San Francisco Public Utilities Commission Approves Contract for Dennis Herrera to Serve as General Manager
Herrera, nominated by Mayor Breed, will begin serving as General Manager on November 1
San Francisco, CA — The San Francisco Public Utilities Commission (SFPUC) today approved Dennis Herrera’s contract to serve as the new SFPUC General Manager. Herrera was elected as City Attorney of San Francisco in 2001, and will bring decades of experience serving City residents and advancing environmental policies around clean water and renewable energy through his nationally-recognized office.
Mayor Breed nominated Dennis Herrera to the SFPUC in April, and in June, the SFPUC Commission officially recommended him to serve as the agency’s next General Manager. With the ratification of his contract today by the Commission, Herrera will officially serve as SFPUC General Manager beginning November 1.
“With the Commission approving Dennis Herrera’s contract, I am glad we can now move forward with a new era for the SFPUC,” said Mayor Breed. “Dennis’s long track record of integrity and ethical leadership, as well as his experience leading on issues from civil rights to environmental protection to renewable energy, has demonstrated the type of leadership he will bring to this new role. I am confident that he is the right person at the right time for this job, and I fully expect the SFPUC to continue moving forward programs like CleanPowerSF and our ambitious efforts around public power. I want to thank the Commission and President Sophie Maxwell for their leadership during this process and Dennis Herrera for his willingness to serve.”
“I can’t wait to roll up my sleeves and get to work for all of the SFPUC’s ratepayers,” Herrera said. “It’s an honor to have this unique opportunity to face the challenges of our time as the General Manager of the SFPUC. We are in a historic drought fueled by climate change. PG&E’s unsafe and unreliable management of the power grid hampers our ability to meet our climate change goals. Now is the time to make real progress. It’s time to further diversify our water sources, boost our water recycling, deliver a state-of-the-art seismically strong wastewater system, and buy the electric grid in the City so we can provide all San Franciscans with clean, safe, and reliable public power. I want to thank Mayor Breed and the SFPUC Commission for this opportunity. I couldn’t be prouder of the work the City Attorney’s Office has done over the last 20 years, and now I’m ready to join all of the hardworking staff at the SFPUC to meet these challenges together.”
The SFPUC provides retail drinking water and wastewater services to the City of San Francisco, wholesale water to three Bay Area counties, green hydroelectric and solar power to Hetch Hetchy electricity customers, and power to the residents and businesses of San Francisco through the CleanPowerSF program.
“After a thoughtful and deliberative process to select the new General Manger, the Commission looks forward to working with General Manager Herrera to make the SFPUC a model utility of the future, and to tackle the critical issues facing the SFPUC and the state,” said SFPUC Commission President Sophie Maxwell. “We want to express our thanks to Acting General Manager Michael Carlin for his service these past 10 months.”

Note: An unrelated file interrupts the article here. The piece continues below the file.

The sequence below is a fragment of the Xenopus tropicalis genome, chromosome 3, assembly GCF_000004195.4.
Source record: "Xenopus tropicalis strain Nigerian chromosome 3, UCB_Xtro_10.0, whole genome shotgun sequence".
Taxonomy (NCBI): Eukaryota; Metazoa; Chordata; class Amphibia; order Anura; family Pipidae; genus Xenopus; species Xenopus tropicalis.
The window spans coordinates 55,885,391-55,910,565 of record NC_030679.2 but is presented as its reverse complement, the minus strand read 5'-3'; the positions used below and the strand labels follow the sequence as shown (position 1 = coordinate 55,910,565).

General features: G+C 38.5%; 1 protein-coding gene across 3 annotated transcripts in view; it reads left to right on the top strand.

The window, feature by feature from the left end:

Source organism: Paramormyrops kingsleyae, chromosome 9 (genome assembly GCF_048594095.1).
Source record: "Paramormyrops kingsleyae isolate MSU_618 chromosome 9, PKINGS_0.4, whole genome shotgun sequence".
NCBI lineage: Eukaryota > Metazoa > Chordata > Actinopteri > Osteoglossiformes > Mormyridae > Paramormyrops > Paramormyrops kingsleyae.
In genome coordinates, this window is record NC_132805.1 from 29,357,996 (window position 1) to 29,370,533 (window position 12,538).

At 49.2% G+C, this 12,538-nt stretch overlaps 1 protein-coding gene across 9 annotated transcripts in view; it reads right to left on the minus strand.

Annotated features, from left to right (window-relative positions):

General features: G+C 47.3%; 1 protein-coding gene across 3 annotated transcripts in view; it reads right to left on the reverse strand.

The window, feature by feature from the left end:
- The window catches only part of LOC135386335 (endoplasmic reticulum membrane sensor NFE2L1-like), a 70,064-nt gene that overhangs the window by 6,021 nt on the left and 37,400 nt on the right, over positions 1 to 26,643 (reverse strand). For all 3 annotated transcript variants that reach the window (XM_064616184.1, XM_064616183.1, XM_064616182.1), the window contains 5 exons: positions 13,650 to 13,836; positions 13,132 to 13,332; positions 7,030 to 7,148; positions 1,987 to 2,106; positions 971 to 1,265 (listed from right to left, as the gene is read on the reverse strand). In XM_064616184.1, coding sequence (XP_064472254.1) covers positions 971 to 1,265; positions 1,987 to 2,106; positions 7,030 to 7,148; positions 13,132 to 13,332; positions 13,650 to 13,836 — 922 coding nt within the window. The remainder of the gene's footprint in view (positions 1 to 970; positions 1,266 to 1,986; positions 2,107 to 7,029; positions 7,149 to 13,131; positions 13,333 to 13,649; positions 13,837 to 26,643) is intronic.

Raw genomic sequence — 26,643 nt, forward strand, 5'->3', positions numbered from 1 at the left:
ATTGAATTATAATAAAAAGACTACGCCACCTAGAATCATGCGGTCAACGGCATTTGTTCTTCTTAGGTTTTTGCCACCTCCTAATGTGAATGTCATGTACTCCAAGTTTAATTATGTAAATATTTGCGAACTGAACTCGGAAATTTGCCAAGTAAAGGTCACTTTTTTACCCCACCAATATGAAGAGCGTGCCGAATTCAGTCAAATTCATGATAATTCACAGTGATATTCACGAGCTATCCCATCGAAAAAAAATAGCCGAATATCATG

For nearly two decades, Herrera has been at the forefront of pivotal water, power and sewer issues. He worked to save state ratepayers $1 billion during PG&E’s first bankruptcy in the early 2000s and has been a leading advocate for San Francisco to adopt full public power for years.
In 2009, he reached a key legal agreement with Mirant to permanently close the Potrero Power Plant, San Francisco’s last fossil fuel power plant, and secured $1 million to help address pediatric asthma in nearby communities.
In 2018, Herrera defeated a years-long attempt to drain Hetch Hetchy Reservoir, the crown jewel of the SFPUC system, which provides emissions-free hydroelectric power and clean drinking water to 2.7 million Bay Area residents. He is also leading efforts before the Federal Energy Regulatory Commission and the courts to fight PG&E’s predatory tactics to grow its corporate monopoly by illegally overcharging public projects like schools, homeless shelters, and affordable housing to connect to the energy grid.
Herrera sued the five largest investor-owned fossil fuel companies in the world in 2017, alleging they knew for decades that their products caused global warming, and yet they deliberately deceived consumers about their products’ known dangers while continuing to promote and profit off them. The lawsuit, currently ongoing, seeks billions of dollars for infrastructure to protect San Francisco against sea-level rise caused by the fossil fuel industry’s products, including large portions of the SFPUC’s combined sewer and stormwater system.
Herrera was first elected as City Attorney in December 2001, and went on to build what The American Lawyer magazine hailed as “one of the most aggressive and talented city law departments in the nation.”
Herrera’s office was involved in every phase of the legal war to achieve marriage equality, from early 2004 to the U.S. Supreme Court’s landmark rulings in June 2013. Herrera was also the first to challenge former President Trump’s attempts to deny federal funding to sanctuary cities. He repeatedly defeated the Trump administration in different cases as it sought to punish sanctuary cities, deny basic benefits like food stamps to legal immigrants, and discriminate in health care against women, the LGBTQ community, and other vulnerable groups. He brought groundbreaking consumer protection cases against payday lenders, credit card arbitrators and others. He also brought pioneering legal cases to help young people, including allowing public school students to safely return to in-person education and blocking an attempt to strip City College of San Francisco of its accreditation.